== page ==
The Rise of China and Its Investment Implications

Global Chief Investment Officer
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At a time when global geopolitical tension, particularly in Asia, is high, it was a pleasure to speak with two China experts on our podcast last week. First, we spoke to Graham Allison, Harvard professor and author of a very important book called Destined for War: Can America and China Escape Thucydides’s Trap. Our second guest was Perth Tolle, founder of Life + Liberty Indexes. Tolle grew up in China and has firsthand experience in China that led her to create a freedom-oriented investment firm and indexing strategy. 


Allison started our discussion by explaining what caused him to start researching Destined for War. Allison is a longtime student of history, having also authored a book on the Cuban missile crisis and the very close calls that almost triggered a nuclear war. The founder of Singapore, Lee Kuan Yew, and Allison’s mentor, Henry Kissinger, encouraged him to study what was happening in China. 


Allison discussed his historical study dating back 500 years during which he identified 16 cases of a rising power threatening an established power—and in 12 of those 16 cases it led to war. It is not inevitable that the current paths of China and its threat to the U.S. lead to war, but odds do favor that outcome. The study of history shows that the key catalyst that often ignited the war was actions by a third-party provocateur that compels one of the other two parties to respond.


Allison points to Kim Jong Un as the leading candidate to be such a third party currently. Allison discuses a number of historical analogies, including the 1914 assassination of an archduke who, in Allison words, “did not matter at all, but produced a spark that lit a fire that burned down all of Europe.”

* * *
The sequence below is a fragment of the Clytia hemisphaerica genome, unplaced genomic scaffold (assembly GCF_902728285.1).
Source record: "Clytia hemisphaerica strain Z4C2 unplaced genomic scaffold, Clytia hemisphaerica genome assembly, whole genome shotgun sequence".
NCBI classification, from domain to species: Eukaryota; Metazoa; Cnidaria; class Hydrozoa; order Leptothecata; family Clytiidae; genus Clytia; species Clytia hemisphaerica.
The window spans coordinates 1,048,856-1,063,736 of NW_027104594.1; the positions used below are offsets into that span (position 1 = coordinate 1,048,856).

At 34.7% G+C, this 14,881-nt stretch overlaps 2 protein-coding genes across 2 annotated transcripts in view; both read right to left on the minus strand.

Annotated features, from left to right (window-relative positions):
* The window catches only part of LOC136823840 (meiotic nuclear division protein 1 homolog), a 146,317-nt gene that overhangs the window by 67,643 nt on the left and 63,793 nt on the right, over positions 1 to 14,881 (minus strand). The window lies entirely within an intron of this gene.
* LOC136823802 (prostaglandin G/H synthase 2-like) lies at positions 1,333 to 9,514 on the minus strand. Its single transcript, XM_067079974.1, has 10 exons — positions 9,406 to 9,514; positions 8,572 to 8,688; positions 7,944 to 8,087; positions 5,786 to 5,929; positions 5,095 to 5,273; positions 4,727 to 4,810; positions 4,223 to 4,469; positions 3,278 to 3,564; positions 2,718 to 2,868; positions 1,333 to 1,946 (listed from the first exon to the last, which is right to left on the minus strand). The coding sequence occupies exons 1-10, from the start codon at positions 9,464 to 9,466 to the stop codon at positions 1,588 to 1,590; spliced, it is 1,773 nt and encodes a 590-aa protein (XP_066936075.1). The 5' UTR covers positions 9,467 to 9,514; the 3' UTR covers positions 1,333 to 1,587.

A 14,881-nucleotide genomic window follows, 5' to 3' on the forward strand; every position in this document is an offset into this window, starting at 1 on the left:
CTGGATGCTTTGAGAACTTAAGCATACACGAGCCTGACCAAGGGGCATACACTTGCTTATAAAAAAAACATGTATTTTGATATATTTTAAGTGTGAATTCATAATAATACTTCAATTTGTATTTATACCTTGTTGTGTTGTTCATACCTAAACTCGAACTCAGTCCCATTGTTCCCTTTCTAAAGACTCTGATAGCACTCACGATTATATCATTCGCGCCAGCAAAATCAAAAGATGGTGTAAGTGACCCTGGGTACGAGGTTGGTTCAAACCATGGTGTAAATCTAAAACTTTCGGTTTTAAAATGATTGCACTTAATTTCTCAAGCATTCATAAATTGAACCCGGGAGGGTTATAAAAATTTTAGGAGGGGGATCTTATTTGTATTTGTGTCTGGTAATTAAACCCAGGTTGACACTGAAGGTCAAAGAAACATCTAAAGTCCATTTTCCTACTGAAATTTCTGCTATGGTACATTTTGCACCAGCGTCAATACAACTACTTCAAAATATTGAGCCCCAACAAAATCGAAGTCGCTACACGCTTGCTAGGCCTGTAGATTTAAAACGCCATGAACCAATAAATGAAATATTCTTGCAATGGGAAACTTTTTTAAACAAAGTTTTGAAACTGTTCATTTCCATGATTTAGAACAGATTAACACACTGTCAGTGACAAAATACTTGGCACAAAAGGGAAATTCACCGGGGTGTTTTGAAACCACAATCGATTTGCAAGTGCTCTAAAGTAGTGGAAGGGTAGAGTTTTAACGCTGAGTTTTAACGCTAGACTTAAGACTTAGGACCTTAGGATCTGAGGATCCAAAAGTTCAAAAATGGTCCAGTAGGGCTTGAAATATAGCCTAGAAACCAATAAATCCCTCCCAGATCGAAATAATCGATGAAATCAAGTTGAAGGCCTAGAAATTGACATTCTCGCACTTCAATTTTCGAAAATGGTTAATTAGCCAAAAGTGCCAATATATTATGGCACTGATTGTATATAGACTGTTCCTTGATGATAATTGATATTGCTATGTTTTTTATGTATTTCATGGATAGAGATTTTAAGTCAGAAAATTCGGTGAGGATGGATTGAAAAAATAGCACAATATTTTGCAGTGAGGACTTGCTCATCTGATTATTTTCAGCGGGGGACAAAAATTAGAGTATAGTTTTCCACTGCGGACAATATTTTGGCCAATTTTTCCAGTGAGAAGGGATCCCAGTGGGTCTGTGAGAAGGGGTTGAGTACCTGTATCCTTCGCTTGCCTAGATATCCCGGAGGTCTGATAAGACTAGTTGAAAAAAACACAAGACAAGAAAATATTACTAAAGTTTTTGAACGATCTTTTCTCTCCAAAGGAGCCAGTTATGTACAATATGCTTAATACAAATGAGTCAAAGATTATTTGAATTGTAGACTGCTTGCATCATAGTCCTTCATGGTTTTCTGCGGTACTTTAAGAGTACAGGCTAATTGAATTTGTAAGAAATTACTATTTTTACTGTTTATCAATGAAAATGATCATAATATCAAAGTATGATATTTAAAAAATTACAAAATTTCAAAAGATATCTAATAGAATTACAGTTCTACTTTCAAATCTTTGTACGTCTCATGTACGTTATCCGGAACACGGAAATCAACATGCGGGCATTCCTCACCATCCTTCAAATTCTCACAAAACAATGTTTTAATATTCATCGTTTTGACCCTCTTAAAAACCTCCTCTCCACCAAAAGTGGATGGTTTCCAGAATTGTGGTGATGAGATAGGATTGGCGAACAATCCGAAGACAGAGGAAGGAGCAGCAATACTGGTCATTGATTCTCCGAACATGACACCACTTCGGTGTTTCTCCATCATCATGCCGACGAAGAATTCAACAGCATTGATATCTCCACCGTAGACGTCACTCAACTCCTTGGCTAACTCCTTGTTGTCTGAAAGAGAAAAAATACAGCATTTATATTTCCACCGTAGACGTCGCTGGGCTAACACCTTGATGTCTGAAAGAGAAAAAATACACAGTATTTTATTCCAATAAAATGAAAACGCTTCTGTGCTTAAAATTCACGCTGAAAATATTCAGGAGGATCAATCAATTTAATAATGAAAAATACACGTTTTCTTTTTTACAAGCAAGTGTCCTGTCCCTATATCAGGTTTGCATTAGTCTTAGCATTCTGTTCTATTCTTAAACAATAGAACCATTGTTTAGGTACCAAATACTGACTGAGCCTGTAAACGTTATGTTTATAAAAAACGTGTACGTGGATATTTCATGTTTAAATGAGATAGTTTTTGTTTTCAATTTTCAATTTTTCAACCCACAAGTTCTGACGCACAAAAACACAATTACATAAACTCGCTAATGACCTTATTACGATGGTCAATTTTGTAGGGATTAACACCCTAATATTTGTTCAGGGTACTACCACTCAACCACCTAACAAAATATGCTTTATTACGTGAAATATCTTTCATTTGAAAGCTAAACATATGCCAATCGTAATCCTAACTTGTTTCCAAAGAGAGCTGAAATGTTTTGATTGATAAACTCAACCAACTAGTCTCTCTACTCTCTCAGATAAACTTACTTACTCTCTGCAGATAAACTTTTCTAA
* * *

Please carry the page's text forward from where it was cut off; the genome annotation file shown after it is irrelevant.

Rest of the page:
Taiwan is another potential candidate to be the third-party spark. Allison described how Taiwan and China both have a belief that they are “one country, but two systems”—where they disagree is which system would ultimately prevail in the future if they were to become one country. If Taiwan were to try to establish greater independence, Allison sees this as another situation that could drag the United States into war. 


The Largest Global Economy


Documenting how far China’s economy has progressed, Allison likes to quiz his Harvard class with this question: At what time do students think China will become No. 1 in the world with either the largest middle class, the biggest producer of smartphones, the fastest supercomputers or the largest national economy (in purchasing power parity [PPP] terms)—in 2030, 2040 or not in their lifetimes? All these things already happened. Allison describes how the PPP economic size is what really matters—because this is what dictates the purchasing power of the Chinese and how many battleships and airplanes they can buy to support their military.


Lee Kuan Yew counseled Allison that America is going to find it very difficult because China is destined to become the biggest economy in the history of the world. The rise of China will be one of the key issues over the coming decade, and how we manage escaping this Thucydides trap will be of extreme importance. 


Discussing Life + Liberty Indexes